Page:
Now I want to make something very clear. I am not, nor have I ever been suicidal. My semicolon has a slightly different symbolic meaning to me than its original intention. Actually, truth be told, it has several symbolic meanings, which is why I decided it was the perfect tattoo for me. Here is what the semicolon means to me:

1) A semicolon is sophisticated punctuation. There is a great deal of nuance that I didn't really understand until I was well out of college. So it symbolizes my growth as a writer, reader, and teacher.
2) A semicolon is a difficult and complicated piece of punctuation to understand. And I am a difficult and complicated person to try to understand. I need to be more forgiving of myself when I'm having a hard time articulating my feelings.
3) A semicolon is a reminder to stop and pause when my anxiety is getting the best of me. That things might seem bad to me at that moment, but that the only way out is through. And I will get through it.
4) A semicolon on my wrist is a conversation starter. A way to talk about mental health in a safe, non-threatening way with anyone who feels alone and like they can't talk about it.

Social media, and our real-life public personas for that matter, is often a place where we only share our joys and triumphs. We filter our photos, posts, and conversations through rose colored lenses. But let's also be brave enough to share our struggles and our sorrows. Humans are three-dimensional beings. We have emotions that go far beyond happiness and excitement. Let's stop sweeping those less flattering emotions under the rug – because we all have them; we're often just really good at hiding them. But at what cost?

So in the words of the Semicolon Project:
Stay strong; Love endlessly; Change lives.

I do dare disturb the universe.

Celebrate This Week was established by Ruth Ayres

Monday, August 10, 2015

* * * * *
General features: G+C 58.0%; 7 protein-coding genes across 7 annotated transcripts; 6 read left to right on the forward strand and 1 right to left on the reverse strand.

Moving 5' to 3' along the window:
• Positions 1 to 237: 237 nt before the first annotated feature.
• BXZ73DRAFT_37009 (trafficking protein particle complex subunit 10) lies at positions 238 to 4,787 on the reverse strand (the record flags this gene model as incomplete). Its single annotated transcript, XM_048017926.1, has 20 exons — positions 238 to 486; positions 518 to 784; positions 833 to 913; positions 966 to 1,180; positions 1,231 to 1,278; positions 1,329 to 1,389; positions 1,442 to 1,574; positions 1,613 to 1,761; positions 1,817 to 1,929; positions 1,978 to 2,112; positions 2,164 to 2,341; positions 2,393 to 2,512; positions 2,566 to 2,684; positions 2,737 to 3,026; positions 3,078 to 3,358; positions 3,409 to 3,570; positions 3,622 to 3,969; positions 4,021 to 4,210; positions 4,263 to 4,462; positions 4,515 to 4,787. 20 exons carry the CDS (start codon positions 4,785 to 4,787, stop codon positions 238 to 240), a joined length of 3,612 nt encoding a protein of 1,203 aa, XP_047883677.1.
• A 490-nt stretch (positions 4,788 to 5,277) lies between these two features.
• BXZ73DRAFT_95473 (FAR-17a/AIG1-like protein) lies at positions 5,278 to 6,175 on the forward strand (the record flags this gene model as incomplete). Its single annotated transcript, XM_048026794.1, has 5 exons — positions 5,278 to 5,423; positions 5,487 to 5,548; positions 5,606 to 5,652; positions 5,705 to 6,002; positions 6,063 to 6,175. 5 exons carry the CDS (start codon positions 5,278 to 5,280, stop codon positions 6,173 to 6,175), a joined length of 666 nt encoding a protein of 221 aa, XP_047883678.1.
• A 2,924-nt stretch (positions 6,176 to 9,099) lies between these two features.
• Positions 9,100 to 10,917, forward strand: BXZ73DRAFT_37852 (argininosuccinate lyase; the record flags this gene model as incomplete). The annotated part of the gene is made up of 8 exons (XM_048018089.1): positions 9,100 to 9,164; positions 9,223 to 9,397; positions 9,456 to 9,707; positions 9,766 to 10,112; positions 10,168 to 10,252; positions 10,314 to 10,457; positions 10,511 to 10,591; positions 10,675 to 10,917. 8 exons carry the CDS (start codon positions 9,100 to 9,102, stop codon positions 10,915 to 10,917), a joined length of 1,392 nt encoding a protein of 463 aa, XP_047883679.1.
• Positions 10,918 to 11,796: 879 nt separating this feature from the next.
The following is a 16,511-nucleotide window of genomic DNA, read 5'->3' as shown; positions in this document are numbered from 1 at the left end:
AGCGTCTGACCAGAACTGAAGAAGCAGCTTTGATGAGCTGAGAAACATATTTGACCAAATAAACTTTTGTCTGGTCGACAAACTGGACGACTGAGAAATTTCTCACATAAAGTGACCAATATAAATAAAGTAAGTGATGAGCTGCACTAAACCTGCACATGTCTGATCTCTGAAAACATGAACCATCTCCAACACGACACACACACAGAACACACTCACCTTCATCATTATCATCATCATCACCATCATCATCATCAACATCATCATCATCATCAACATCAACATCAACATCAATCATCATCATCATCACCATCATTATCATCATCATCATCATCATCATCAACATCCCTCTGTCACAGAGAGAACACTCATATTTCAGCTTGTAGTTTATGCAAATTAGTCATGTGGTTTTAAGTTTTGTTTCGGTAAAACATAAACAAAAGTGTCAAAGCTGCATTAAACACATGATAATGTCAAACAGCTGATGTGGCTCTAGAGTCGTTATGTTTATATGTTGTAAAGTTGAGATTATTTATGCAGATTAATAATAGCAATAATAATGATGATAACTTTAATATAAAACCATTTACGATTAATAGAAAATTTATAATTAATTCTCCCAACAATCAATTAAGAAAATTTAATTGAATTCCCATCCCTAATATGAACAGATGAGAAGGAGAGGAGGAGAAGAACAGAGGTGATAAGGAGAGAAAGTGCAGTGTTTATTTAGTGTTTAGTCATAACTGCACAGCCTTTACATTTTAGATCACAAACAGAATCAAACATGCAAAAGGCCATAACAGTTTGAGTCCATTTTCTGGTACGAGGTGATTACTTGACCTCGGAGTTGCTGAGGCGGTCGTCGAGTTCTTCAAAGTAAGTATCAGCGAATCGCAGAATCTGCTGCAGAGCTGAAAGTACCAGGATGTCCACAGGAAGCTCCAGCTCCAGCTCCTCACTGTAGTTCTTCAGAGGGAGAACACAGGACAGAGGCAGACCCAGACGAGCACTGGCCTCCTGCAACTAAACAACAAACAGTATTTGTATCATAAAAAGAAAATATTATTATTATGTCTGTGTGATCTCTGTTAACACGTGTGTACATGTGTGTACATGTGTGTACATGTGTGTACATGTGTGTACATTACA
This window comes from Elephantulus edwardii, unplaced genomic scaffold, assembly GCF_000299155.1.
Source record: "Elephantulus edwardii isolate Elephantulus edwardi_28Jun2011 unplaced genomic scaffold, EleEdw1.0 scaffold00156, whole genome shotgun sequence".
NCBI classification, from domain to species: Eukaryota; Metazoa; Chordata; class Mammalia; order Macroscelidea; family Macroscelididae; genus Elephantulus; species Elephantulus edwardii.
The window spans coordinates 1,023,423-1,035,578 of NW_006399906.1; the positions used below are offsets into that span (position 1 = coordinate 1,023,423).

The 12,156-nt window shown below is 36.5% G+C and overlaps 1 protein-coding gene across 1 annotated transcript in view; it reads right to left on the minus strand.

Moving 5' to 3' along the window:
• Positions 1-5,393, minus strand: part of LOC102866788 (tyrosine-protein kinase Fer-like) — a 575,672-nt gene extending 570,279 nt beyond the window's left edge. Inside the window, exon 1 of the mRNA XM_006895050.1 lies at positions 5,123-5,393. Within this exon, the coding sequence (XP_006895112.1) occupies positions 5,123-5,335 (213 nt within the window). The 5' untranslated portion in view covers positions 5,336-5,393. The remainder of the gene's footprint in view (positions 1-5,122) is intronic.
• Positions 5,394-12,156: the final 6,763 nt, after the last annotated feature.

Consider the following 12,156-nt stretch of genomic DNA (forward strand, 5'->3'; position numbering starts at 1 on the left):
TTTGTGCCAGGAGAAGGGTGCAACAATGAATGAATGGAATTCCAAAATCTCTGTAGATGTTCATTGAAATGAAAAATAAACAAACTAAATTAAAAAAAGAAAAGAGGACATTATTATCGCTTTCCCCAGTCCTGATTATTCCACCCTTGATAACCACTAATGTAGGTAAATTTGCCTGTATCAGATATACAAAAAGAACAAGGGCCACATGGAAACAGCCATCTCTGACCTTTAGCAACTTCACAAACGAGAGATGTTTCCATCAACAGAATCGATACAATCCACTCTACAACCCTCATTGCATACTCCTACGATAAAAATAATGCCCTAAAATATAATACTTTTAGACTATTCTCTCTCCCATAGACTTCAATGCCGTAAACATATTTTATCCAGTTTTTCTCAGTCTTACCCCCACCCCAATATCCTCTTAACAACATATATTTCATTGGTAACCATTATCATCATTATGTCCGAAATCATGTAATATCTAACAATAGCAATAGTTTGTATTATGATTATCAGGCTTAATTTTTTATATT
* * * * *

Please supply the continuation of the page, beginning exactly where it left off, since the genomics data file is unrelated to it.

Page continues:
#PB10for10: Ten Picture Books I Read This Summer That I Can't Wait to Share with My 8th Graders

 #PB10for10 is a great community of teachers, librarians, and children's literature enthusiasts. The idea is to share 10 of your favorite picture books on a theme of your choosing. This year I'm choosing to talk about the ten picture books I'm most excited to share with my new 8th graders as soon as the school year starts.

This is Sadie by Sara O'Leary, illustrated by Julie Morstad
Oh my heart. This book is everything. This book is about as perfect as a book could possibly be. This book isn't just about Sadie. This book is about us all. We are all Sadie. Some of us just have to look harder to find her within ourselves than others. But she is there.

The Moon is Going to Addy's House by Ida Pearle
Poetry doesn't always have to come in words. Sometimes poetry speaks in pictures, movement, music, or all of these things at once. The Moon is Going to Addy's House is a beautiful example of how poetry can be created in the confluence of art forms. It is a book that feels both classic and modern, both back in time and of the time.  

Bernice Gets Carried Away by Hannah E. Harrison
marvelous book to share with kids to show them how one person's kindness and change of attitude can have a ripple effect on everyone around you.  But it is also so much more than that. Hannah E. Harrison is a very special illustrator who deserves some Caldecott hardware in her future.

Interstellar Cinderella by Deborah Underwood, illustrated by Meg Hunt
Cinderella, rock on with your bad self. I love the message of girl power in this futuristic version of a beloved fairy tale.